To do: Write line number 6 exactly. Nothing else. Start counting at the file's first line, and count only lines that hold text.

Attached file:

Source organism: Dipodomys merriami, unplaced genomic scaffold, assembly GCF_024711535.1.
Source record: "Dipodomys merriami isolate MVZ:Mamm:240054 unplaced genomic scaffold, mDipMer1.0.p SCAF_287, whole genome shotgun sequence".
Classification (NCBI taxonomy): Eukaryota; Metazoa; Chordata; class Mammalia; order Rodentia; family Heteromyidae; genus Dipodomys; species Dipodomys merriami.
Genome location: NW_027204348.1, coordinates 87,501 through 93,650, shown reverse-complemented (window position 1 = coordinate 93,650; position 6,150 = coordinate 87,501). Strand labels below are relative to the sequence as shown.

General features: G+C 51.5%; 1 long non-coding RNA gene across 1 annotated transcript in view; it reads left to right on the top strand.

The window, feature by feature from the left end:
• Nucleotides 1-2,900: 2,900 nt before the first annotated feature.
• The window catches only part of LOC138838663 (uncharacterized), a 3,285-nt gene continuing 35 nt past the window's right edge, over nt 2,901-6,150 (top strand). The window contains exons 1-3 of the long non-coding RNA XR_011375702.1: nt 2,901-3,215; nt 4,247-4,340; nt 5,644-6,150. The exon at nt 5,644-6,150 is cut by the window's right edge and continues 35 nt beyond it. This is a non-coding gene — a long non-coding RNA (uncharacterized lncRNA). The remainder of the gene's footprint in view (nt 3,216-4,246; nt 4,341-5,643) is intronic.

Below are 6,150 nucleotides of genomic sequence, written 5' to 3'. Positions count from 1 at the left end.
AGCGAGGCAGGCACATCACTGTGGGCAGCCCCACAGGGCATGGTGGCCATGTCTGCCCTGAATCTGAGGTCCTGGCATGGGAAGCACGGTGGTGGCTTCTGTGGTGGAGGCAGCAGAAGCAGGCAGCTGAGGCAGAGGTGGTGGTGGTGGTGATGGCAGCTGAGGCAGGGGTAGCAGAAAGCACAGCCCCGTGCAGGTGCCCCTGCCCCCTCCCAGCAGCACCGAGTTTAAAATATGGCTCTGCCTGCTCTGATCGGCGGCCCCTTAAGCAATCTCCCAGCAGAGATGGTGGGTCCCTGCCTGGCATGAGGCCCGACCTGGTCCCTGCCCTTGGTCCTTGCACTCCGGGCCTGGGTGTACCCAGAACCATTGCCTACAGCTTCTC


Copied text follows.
The window, feature by feature from the left end: